So when people put their things on Facebook they’re spreading happiness, and when we’re happy for them we increase our own happiness. Our own positivity. And sometimes yes I’m jealous on Facebook of someone who gets to do things I secretly would love to do. (Like go to India, do my dream job etc. etc. etc.) But you know what, I stop myself and say, ‘Yay’ to them, for them. And it’s a hard thing to ever admit our dark sides, but I was once told jealousy can be used to point you in the direction to things you want. So if I see a person has achieved a certain thing and I’m jealous it just means that I feel a lack, which indicates a space to grow. So that green monster can be transformed into something useful,  a cuddly smurf of positive action.

I want to again emphasise that it is hard to admit my shadow self. That I ever see lack in myself and my life. I don’t like that side of myself at all. It’s much easier to go into victimhood, and not own it. But it doesn’t help anything and strengthens unhealthy, old patterns. Which admittedly are very hard to break.

It’s soul work.

Oh well! It has to be done some time. Better now then later is my motto. I’m terrified of being a 50 year old women with flowing white hair wondering, Where did my life go?’ (Which is probably why I have my annual or even biannual existential crises.)

So next time we look at people and think, ‘They have it so easy.’ Remember it’s a myth, a fantasy. We don’t know anyones pain. We all walk around with smiles. Some smiles are there to hide the pain. Others are there despite the pain. It’s the ones that smile because they focus on the joy of life no matter what, which have transcended into a realm of being which is magical. Maybe that’s where the ‘happily ever after’ exists after all.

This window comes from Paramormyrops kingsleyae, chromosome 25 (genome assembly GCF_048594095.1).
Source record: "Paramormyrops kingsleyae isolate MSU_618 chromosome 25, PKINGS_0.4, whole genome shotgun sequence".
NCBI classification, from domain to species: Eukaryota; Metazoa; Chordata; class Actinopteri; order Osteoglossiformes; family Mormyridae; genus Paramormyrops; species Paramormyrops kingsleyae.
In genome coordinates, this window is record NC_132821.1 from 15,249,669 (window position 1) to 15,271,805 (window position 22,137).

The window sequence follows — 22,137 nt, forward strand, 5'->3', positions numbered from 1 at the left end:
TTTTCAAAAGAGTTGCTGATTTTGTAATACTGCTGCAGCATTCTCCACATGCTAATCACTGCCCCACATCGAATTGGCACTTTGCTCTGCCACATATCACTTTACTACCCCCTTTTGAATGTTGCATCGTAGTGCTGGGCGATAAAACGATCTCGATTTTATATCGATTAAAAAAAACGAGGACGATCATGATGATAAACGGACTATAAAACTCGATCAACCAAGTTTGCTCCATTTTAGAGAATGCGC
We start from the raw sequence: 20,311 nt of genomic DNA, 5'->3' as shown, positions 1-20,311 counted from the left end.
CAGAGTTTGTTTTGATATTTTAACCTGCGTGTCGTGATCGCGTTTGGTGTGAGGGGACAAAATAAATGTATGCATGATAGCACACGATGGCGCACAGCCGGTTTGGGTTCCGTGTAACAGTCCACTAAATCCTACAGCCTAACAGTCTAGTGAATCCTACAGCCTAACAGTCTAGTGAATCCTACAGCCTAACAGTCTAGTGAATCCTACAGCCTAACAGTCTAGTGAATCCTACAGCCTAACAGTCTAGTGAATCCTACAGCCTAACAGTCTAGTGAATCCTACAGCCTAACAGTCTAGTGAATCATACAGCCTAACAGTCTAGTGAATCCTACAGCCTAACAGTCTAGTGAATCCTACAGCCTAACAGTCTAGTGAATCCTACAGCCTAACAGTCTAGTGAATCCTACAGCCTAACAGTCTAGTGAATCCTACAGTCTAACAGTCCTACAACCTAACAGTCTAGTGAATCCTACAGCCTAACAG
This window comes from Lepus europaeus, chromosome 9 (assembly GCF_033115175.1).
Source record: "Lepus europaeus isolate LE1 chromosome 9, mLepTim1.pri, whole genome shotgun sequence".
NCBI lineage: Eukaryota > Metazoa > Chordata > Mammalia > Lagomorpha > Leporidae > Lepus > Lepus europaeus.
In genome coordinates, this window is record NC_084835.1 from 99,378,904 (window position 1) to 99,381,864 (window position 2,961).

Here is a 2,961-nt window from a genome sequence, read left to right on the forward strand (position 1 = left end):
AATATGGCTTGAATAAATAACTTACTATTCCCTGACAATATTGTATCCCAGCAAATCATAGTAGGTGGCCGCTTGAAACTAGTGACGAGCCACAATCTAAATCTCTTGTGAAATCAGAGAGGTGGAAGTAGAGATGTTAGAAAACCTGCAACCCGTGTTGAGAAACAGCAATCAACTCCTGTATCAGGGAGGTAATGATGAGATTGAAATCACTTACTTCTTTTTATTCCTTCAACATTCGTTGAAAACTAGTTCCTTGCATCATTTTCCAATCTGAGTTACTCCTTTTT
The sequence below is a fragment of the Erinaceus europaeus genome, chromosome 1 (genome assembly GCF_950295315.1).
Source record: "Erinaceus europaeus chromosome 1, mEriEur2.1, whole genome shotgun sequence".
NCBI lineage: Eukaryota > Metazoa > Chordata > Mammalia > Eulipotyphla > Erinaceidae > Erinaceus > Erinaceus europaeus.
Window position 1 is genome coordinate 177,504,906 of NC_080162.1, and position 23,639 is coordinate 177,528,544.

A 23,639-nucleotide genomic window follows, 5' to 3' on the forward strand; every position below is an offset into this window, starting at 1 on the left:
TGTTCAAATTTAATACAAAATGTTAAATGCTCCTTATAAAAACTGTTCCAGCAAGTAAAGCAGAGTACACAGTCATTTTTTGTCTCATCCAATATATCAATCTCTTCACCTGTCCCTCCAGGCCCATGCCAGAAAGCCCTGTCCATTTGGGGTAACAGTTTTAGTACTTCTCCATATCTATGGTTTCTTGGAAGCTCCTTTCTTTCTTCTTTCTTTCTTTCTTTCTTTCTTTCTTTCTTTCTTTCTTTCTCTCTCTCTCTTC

I want to add. If you like this blog post pass the link on. Share it with your Facebook friends. And let’s all create a world where we can all shine brightly. As Nelson Mandela said in his Presidential inauguration speech in 1994. (If I keep repeating this quote it’s because I can’t get enough of it.)

‘It is our light, not our darkness, that most frightens us. We ask ourselves – Who am I to be brilliant, gorgeous, talented and fabulous? Actually who are you not to be? You are a child of God. Your playing small does not serve the world. There is nothing enlightened about shrinking so that other people won’t feel insecure around you. We were born to manifest the glory of God within us. It is not just in some; it is in everyone. And as we let our light shine, we consciously give other people permission to tdo the same. As we are liberated from our fear, our presence automatically liberates others.’

Don’t you just love it!!! There’s nothing left to write after that… 🙂

This weekend we went away to the Vaal for a Limmud weekend. It was a lovely weekend away, lovely weather, lovely inspiring talks by people I would not usually be exposed to. And I learnt so much!!!! The only downer is that Prince No. 3 was ill and that kind of killed the momentum of being a seeker of knowledge and experience. I became a harried, sleep deprived, eyes popping out with worry mum. (Back to reality!) I did manage to slip out to hear Rabbi Simon Jacobson’s talk on ‘Towards a Meaningful Life’. (Prince No. 3 was sleeping with a babysitter – thank God for babysitting facilities.) In the session my brain went PING PING PING with recognition and it’s something I’m going to share here because we all need it. Us, our children, the whole world needs this.

So what is it? It’s to have a mission. So simple and yet not so easy. We all know it but how many of us do it? As Jacobson said (and he’s such a nice guy you just want to call him Simon, which in itself says a lot about him) ‘How many of us wake up with a bounce, excited about the new day?’ I know my three year old does. But the rest of us….. I slept in just this morning, and that’s after a whole weekend of zizzing inspiration.